As luck would have it, we don't get to coast this Thanksgiving week as HP had to come along and screw it all up by announcing a $8.8 billion write-down, $5 billion of which is described as "serious accounting improprieties, misrepresentation and disclosure failures" at software company Autonomy, who HP acquired back in 2011. And where there are "accounting improprieties" there are any number of people asking, "where were the auditors?" out loud.
Well, I guess that all depends on whose auditors you'd like to discuss. Ernst & Young is HP's auditor and has only been mentioned in passing so far, but it won't be long before they get dragged into this.
WSJ: You have seen the allegations about irregular accounting practices, price inflation, presumably everything was cleared by auditors, you were a FTSE 100 company?[Mike Lynch]: We were audited on a quarterly basis. It was Deloitte, who knew the company well. We had 10 years as a listed company; during that time Deloitte would have had their work reviewed by the various boards. Of course H-P did what its senior management called “a meticulous due diligence” involving hundreds of people that was highly intense, involving KPMG Barclays as BARC.LN -1.30% well. They threw everything at it.And of course they have run the company for four quarters, they have been doing the books.The figures are just mad. You are talking about handing them an asset worth $12 billion and they are saying $9 billion of that they are taking off. That would be such an obvious massive thing with 300 people and all these firms doing due diligence, how could you possibly not spot it?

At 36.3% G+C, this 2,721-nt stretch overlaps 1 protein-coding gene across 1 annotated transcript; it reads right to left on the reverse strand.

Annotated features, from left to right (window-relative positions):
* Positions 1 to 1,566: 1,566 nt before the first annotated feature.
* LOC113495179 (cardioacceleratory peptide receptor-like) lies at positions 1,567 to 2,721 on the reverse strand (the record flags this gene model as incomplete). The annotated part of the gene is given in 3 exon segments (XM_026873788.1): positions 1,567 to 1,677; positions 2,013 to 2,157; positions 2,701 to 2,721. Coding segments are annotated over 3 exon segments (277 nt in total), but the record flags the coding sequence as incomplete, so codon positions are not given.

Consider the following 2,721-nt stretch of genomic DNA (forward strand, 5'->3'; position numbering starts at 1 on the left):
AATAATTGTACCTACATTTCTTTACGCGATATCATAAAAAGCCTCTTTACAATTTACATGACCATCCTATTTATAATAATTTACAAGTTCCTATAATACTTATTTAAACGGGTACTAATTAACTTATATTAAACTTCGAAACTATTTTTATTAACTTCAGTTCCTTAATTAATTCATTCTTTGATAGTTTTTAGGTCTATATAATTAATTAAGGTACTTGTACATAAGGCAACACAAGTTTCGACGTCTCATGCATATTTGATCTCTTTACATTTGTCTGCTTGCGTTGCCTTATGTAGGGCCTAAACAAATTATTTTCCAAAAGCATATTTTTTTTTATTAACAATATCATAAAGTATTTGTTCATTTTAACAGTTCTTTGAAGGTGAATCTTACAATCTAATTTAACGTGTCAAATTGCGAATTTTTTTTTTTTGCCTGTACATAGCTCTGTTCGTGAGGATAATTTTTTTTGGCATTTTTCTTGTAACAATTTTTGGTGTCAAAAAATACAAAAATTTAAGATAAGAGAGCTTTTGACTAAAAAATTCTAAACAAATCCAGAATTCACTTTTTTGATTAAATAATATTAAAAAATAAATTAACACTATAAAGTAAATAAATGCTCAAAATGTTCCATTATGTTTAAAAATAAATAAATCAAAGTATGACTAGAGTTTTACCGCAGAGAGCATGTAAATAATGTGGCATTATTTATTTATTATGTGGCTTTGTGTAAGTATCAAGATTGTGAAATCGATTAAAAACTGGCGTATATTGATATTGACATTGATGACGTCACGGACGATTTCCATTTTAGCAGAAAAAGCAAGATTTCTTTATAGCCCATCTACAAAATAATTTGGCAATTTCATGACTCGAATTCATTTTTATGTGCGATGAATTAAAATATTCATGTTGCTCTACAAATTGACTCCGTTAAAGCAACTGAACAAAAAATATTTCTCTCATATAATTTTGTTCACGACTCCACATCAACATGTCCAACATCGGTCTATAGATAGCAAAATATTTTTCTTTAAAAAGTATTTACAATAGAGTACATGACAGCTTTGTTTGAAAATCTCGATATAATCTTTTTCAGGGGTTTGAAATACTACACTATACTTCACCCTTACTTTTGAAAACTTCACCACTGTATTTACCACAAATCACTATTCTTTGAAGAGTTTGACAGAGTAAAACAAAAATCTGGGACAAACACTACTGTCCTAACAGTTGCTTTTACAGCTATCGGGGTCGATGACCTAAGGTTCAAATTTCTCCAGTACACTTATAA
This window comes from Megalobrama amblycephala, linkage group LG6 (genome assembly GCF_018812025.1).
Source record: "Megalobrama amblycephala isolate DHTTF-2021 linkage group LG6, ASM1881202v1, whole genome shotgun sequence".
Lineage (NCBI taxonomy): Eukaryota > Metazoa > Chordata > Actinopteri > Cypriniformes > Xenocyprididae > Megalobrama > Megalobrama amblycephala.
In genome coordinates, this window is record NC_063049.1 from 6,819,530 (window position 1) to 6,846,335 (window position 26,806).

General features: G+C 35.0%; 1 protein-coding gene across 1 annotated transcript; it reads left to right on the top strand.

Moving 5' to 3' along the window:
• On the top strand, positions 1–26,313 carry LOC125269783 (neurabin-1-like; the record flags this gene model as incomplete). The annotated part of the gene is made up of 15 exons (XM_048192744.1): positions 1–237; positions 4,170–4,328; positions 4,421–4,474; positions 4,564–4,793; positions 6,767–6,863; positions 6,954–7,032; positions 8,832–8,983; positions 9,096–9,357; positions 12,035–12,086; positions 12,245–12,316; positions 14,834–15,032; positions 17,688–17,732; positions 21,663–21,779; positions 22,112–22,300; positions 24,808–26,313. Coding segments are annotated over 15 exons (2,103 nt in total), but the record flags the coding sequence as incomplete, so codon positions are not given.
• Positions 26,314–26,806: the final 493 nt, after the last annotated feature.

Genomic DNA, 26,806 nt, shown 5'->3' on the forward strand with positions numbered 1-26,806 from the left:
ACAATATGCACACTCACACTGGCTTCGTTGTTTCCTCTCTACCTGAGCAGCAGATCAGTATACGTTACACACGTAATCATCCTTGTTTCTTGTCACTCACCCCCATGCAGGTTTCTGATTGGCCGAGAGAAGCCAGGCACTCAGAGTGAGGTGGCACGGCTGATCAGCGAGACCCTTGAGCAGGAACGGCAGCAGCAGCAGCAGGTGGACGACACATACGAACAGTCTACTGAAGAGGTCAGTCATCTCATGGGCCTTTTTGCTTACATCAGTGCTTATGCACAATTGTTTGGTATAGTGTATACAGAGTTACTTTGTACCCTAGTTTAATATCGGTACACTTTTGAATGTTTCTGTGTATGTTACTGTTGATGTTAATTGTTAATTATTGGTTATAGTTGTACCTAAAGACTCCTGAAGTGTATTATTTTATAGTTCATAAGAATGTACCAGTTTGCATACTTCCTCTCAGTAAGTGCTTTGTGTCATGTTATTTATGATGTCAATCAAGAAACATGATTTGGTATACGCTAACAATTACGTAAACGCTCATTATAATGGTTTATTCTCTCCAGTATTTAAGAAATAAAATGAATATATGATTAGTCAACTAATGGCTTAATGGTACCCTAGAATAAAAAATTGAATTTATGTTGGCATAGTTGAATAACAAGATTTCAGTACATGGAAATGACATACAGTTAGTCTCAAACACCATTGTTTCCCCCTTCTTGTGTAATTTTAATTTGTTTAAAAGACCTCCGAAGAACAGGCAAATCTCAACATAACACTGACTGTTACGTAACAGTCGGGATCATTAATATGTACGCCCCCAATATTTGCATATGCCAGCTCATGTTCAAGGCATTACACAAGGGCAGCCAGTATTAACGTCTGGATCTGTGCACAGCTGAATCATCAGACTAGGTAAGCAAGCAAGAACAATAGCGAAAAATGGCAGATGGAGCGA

Okay, well "audited on a quarterly basis" is obviously an incorrect statement since the 10-Qs are only reviewed, but Deloitte did give them a clean audit opinion (can be seen at Zero Hedge) last year, KPMG was on due diligence, and Ernst & Young was probably cool with it all, largely relying on their buddies work when HP was sniffing Autonomy for a deal. And yet, big "improprieties" that got by three professional service firms, two who were applying audit procedures. Seems unbelievable, right?
Well, Matt Levine at Dealbreaker argues that Autonomy could pull a fast one on everybody, including HP, but even auditors and due diligencers:
Being a public company subjects you to a certain amount of scrutiny, from auditors and investors and whatnot, but Autonomy seems to have managed fooling its auditors just fine. And putting yourself on the block exposes you to due diligence: a prospective buyer doesn’t need to be satisfied with public information, but can kick the tires more thoroughly, demanding nonpublic information and doing its own review of your accounts. There’s a chance they’ll discover any fraud. And if people are worrying about your aggressive accounting anyway, and a potential acquirer publicly walks away from a deal (as Oracle kind of did!), that’s not going to help your quest to avoid detection.But Autonomy did it anyway.[…][S]hopping yourself is only dangerous if due diligence is likely to actually discover fraud. That didn’t happen and I guess there’s no reason why it would – again, the M&A process is about extracting meaning from information, not checking its accuracy. That didn’t happen and I guess there’s no reason why it would – again, the M&A process is about extracting meaning from information, not checking its accuracy. Perhaps Autonomy decided that being a public company exposed them to motivated short sellers who would figure out their accounting problems much faster than HP and its bankers and auditors would.